8. Ultima III: Exodus
Porting one of the more complex CRPGs of the ‘80s to the NES was no easy task, and Ultima III: Exodus is still a little rough around the edges as a result. Depending on how you play, it can be a walk in the park, or excruciatingly difficult.
But for all of its blemishes, Exodus makes up for it with an excellent (and dark) plot and incredible depth for the time. It even featured a whopping 11 classes and five races that can be mixed and matched when forming your party. While most RPGs of the era still dabbled in roleplaying, Ultima III embraced that concept wholeheartedly.
7. Mother/Earthbound Beginnings
RPGs of the ‘80s and ‘90s almost always explored fantasy tropes established by the likes of Lord of the Rings and Dungeons and Dragons, making Mother’s modern American setting a welcome change of pace. Like its better-known SNES sequel Earthbound, Mother plays more like a parody of typical RPGs often seen through the skewed lens of how the Japanese view American culture.
Nintendo famously bailed on a western release of the game in the ‘90s, but fortunately, an official release is now available on the Wii U and Switch online. It actually holds up pretty well for a 30-year-old NES game.
6. Dragon Quest IV/Dragon Warrior IV
The final Dragon Warrior game released for the NES is easily the most ambitious. Its epic five-chapter story starring five characters trying to save the world was truly impressive in its day. While this sequel’s basic gameplay remained fundamentally the same as the previous entries in the series, that chapter format was groundbreaking for the time and has influenced numerous RPGs to this day.
Unfortunately, the Dragon Warrior franchise never really clicked with western audiences during the NES era, and poor sales led to the series taking a years-long hiatus from being released in North America. Thankfully, gamers are much more receptive to the series now, and Dragon Warrior IV is finally receiving its due.
5. Ultima IV: Quest of the Avatar
While the gap between PC and consoles still exists today, it’s now more like a small pothole than the giant chasm that existed during the heyday of the NES. That meant that console ports of PC games could end up being significantly different from their inspirations. That’s why Ultima IV is practically a complete remake of the PC version with brand new graphics and music.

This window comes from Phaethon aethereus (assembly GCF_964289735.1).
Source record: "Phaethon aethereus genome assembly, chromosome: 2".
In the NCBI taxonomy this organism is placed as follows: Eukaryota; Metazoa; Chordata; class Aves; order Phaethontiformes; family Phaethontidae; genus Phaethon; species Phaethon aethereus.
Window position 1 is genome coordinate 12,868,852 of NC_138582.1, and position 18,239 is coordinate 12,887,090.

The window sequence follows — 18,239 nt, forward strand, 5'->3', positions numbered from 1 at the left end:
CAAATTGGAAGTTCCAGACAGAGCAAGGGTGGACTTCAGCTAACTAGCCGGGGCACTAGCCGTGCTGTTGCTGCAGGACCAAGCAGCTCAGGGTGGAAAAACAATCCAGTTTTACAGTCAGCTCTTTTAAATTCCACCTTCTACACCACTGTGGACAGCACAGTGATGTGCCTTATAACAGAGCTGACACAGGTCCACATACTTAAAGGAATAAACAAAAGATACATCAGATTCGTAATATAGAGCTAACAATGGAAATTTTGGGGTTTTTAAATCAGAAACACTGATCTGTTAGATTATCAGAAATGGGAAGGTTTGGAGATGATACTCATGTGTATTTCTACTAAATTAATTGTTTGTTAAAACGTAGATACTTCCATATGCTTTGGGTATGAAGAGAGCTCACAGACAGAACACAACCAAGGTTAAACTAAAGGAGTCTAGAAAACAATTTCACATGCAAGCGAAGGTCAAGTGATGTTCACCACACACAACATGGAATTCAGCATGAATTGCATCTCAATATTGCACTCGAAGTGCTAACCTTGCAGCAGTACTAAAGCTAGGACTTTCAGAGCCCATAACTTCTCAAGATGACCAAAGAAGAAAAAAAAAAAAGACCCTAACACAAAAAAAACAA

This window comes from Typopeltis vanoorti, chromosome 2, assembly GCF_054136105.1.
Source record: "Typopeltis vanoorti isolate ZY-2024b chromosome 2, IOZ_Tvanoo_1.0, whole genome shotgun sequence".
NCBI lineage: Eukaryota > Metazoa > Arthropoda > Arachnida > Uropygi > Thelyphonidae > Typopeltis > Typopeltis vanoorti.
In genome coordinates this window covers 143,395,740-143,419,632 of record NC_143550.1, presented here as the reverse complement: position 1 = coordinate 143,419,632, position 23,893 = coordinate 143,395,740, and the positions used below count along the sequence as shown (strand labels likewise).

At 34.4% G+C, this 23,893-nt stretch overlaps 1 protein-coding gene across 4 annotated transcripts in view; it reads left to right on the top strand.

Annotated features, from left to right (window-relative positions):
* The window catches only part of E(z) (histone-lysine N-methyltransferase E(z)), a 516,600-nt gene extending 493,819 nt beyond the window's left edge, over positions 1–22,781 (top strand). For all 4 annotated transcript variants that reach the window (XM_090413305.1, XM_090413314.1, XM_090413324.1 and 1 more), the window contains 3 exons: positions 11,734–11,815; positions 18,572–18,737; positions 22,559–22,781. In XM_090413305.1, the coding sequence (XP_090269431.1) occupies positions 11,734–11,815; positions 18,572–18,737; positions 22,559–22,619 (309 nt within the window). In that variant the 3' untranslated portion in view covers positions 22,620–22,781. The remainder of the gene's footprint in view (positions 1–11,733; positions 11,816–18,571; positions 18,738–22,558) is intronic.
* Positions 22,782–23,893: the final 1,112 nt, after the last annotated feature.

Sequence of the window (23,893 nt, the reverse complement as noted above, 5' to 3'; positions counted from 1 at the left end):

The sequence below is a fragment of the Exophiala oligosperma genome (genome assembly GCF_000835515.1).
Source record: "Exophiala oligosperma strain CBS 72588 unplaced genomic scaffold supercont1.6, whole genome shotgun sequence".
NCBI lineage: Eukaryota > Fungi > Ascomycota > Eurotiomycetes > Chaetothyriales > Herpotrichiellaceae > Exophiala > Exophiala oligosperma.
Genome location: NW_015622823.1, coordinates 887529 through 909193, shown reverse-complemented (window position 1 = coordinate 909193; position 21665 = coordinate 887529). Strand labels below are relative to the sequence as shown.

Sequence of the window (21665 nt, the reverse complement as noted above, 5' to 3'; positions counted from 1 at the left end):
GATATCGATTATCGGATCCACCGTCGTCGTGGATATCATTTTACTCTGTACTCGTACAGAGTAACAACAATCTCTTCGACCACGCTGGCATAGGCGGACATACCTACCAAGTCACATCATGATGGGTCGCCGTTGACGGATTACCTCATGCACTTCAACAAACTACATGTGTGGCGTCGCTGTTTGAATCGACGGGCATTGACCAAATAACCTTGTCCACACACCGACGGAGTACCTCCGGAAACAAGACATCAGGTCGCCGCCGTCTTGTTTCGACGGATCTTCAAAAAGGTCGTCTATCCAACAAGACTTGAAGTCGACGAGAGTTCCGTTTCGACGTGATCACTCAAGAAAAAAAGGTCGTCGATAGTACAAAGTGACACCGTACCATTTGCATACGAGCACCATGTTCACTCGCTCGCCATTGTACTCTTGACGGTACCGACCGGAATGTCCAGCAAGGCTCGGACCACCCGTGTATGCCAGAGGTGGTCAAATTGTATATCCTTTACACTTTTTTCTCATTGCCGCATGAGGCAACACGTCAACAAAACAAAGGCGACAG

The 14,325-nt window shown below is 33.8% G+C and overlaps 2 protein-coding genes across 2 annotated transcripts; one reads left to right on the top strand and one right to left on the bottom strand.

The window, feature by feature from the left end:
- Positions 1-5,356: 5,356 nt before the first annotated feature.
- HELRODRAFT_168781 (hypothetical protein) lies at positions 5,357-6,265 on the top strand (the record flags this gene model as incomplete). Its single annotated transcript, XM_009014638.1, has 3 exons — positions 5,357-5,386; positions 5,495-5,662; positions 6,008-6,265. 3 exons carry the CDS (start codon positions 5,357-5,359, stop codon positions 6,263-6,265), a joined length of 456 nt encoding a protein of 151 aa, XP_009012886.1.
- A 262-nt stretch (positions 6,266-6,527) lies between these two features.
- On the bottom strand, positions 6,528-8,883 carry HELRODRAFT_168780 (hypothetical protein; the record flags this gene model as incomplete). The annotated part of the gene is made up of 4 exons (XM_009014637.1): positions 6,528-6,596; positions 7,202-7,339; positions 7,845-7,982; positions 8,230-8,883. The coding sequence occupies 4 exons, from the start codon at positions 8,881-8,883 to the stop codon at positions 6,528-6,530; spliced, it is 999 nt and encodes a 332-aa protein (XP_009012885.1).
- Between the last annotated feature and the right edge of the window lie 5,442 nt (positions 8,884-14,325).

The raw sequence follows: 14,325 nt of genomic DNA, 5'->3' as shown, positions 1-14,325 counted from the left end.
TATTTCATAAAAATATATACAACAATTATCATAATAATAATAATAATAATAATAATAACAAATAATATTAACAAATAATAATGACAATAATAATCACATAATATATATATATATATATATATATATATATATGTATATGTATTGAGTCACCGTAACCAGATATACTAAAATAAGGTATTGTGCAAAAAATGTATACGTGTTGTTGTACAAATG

The developers of Ultima IV‘s NES port had to cut a few puzzles and limit the game to only four party members simultaneously (as opposed to seven in the PC version). Many will say that makes the NES version of Ultima IV inferior, but that’s not entirely fair. It’s more like the Ultima you know and love with a strong JRPG influence. It’s actually quite an interesting experiment so far as that goes, and it’s easily making it one of the best RPGs on the console.
4. Wizardry: Proving Grounds of the Mad Overlord
Most NES RPGs experimented with the conventions of action RPGs or the burgeoning JRPG genre, but Wizardy is more of an old-school dungeon crawler that takes heavy inspiration from pen and paper RPGs as opposed to video games. And just like those old-school RPGs, it can be soul-crushingly difficult.
After picking your six-character party, you descend into a ten-floor dungeon to defeat the evil wizard Werdna at the bottom. Expect to die a lot at first, and spend a lot of time mapping out the floors of the dungeon. This is not a game where victory comes fast or easy. Once everything clicks, though, Wizardy proves to be a vintage RPG experience unlike anything else on the NES.
Crystalis is one of the most underrated games in the entire NES library. While its medieval world might seem a little generic at first, learning that the game is actually set in a society that’s trying to rebuild in the aftermath of a nuclear war proves to be one of the more compelling adult storytelling twists of the NES era.
While this is another game that clearly takes design inspiration from The Legend of Zelda, this was a truly innovative RPG in the ways that mattered most. The multiple environmentally imbued swords at your disposal (as well as a collection of impressive spells) actually make you feel like you’re getting stronger as you progress in a way that similar titles can’t really match. Ultimately, it just plays better than so many console RPGs of this era. In another world, Crystalis would have spawned a whole successful franchise, but for now we’ll just have to settle for this one near-perfect gem.
2. Final Fantasy
Dragon Warrior might have laid the foundation for much of the JRPG genre, but for most North American gamers, the original Final Fantasy will always be synonymous with NES RPGs. The turn-based combat and random encounters differ little from Dragon Warrior, but what made a huge impression was the ability to choose any combination of the six starting classes when forming your party of four. From the beginning, Final Fantasy emphasized actual role-playing.
Add in one of the most memorable soundtracks of the era and iconic character designs for everything from the mages to Chaos itself, and you’ve easily got one of the very best RPGs of the 8-bit era, though it still comes up just short compared to one other game…
1. Dragon Quest III/Dragon Warrior III
While excellent games in their own right, the first two Dragon Warrior games were sort of rough drafts for what the series would eventually become. Dragon Warrior III took all of the good ideas from those games, like turn-based combat and party building, but added important new additions like a job system and a day and night cycle.
It also included a huge open world and one of the best stories of any NES RPG. Yes, the whole Dark World/real villain revelation is somewhat overplayed now, but it was still really cool during the 8-bit era, and it gave the game way more staying power than other titles on this list. Add in some solid graphics and another excellent soundtrack from series composer Koichi Sugiyama, and Dragon Warrior III easily stands tall as the very best RPG on the NES.